After six long, dark days, the power has finally come back on for a Detroit family, but not without financial setback.
Artavia and James Ballard, a 21-year-old mother and 32-year-old step-father featured in a Tuesday Detroit News story, said they lost $400 in groceries to last week's storms that left almost a million Michigan homes and businesses without power. That was in addition to $225 they had to spend on battery-powered oxygen tanks for Artavia's 1- and 3-year-old children, both born prematurely. The outage forced them to seek refuge at an aunt's, with at least one stint in the car "to avoid being a burden," The News reported.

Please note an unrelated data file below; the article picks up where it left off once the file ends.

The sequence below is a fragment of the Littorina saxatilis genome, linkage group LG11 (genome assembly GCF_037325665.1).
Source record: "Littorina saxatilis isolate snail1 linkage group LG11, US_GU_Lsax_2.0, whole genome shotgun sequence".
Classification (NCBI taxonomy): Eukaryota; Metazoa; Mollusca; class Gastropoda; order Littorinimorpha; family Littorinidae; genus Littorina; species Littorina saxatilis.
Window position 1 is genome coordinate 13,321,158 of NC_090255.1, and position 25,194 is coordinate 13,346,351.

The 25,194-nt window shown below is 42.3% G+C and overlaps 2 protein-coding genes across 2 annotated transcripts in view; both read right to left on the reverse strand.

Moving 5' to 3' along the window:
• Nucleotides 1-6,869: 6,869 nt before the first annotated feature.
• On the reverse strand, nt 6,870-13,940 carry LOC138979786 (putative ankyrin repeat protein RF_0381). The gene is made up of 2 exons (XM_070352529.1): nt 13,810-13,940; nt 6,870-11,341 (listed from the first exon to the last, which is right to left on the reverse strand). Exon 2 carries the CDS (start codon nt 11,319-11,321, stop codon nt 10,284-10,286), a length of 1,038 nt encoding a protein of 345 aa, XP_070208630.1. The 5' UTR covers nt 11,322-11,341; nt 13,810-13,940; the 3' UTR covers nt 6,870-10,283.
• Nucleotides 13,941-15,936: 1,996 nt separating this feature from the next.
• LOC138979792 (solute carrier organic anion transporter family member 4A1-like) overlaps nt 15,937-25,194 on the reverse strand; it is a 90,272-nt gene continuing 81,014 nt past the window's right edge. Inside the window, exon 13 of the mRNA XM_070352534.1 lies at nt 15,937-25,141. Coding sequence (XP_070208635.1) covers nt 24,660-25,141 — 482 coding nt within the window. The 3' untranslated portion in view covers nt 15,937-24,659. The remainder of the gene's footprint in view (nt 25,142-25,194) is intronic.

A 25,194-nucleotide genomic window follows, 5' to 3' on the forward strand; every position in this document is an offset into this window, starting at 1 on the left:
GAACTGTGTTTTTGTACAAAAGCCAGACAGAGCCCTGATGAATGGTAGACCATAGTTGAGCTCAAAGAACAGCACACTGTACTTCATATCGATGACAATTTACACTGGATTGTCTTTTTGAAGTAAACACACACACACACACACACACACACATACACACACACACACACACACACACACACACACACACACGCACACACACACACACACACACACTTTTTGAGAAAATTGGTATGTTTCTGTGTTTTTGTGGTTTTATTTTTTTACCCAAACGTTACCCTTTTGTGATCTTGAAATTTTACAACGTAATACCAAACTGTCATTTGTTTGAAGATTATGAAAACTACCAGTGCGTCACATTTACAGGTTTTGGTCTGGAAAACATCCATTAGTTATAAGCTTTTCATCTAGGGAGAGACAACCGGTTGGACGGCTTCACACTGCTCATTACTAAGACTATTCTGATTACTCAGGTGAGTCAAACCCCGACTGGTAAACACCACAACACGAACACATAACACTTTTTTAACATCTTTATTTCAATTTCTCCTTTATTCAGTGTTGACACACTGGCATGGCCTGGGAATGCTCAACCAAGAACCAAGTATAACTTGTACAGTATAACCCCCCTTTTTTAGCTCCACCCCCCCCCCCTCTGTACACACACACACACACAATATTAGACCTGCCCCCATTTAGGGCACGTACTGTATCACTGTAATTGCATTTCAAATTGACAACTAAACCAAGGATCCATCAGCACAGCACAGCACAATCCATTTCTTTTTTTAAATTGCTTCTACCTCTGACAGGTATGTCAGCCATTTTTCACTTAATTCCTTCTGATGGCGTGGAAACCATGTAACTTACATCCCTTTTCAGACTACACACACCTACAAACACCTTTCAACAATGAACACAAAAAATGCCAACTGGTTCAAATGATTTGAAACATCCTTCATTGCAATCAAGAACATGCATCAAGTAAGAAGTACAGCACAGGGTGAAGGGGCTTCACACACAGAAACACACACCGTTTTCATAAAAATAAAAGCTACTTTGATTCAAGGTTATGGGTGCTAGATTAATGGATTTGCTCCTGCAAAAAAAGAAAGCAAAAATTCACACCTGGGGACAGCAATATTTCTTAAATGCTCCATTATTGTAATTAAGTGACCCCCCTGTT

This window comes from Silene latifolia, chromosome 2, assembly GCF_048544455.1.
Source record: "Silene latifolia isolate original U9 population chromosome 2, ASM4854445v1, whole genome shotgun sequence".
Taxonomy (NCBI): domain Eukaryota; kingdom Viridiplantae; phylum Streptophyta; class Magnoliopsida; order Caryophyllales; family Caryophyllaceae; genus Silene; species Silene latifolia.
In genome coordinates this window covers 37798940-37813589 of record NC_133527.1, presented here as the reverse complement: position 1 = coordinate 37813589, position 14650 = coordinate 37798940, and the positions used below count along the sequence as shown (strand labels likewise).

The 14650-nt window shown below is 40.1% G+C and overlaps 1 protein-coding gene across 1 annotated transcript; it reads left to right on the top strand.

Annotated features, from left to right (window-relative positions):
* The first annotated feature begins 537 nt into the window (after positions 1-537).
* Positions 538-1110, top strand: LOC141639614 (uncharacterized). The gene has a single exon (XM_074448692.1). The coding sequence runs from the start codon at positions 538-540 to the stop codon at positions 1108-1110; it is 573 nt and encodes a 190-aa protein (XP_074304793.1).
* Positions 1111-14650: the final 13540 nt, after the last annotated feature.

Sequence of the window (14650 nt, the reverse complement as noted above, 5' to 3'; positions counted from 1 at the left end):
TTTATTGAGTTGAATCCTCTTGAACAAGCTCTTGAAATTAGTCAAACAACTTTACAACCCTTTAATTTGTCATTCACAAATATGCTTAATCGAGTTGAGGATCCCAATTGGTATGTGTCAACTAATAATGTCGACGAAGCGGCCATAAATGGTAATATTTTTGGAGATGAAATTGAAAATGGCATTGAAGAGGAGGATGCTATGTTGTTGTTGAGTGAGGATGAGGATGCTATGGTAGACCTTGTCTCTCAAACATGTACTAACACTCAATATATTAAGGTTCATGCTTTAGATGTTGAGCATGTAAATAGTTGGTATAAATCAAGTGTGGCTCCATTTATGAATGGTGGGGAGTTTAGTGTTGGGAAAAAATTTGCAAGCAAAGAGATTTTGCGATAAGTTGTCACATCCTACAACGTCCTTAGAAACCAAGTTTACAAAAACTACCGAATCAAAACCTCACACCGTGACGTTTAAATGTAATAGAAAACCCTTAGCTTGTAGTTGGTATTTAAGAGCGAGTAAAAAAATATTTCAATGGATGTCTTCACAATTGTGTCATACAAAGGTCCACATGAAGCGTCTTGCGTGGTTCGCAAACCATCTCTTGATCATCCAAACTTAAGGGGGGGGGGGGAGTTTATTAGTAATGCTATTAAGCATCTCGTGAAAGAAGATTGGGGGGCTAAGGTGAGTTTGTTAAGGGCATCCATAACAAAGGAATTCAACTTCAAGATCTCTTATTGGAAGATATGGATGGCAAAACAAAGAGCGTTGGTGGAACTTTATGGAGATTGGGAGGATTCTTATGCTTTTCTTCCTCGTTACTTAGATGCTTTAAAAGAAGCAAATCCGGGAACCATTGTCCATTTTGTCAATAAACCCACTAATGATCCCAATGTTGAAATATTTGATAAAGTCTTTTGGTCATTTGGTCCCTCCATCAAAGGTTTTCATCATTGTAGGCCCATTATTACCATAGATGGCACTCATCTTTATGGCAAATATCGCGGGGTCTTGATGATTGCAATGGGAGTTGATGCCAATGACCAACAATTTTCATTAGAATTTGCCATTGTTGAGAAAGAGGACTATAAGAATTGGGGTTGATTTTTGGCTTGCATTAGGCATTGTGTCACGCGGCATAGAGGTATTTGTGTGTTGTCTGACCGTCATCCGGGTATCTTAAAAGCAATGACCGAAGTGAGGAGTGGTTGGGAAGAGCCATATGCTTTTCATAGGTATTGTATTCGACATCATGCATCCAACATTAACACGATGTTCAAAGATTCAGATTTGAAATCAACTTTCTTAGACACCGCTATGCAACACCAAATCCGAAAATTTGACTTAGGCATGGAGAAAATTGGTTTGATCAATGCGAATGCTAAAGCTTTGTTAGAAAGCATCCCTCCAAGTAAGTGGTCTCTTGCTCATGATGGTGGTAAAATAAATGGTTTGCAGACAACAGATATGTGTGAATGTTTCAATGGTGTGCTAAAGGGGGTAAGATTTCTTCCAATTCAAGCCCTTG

The family also reportedly took a hit from heavy rains in late June, which totaled Artavia's car as she drove along I-94 and flooded the basement.
Power to the family's home, near W. Warren and Livernois, was restored at 3 a.m. Tuesday, Artavia said — but only partially.
"Some circuits in the house work and some don't," she told Deadline Detroit in a Facebook message. "I have an extension cord for the refrigerator because the circuits in the kitchen do not work. The bathroom light does not work. The basement lights do not work."
DTE is due back out Wednesday to take a look. The company and Consumers Energy have said they'll make outage credits available to qualifying customers, but Attorney General Dana Nessel has urged additional support for those who've lost food or required alternative housing.
Said Artavia Ballard, "There is no one to blame ... but the state needs to get it together."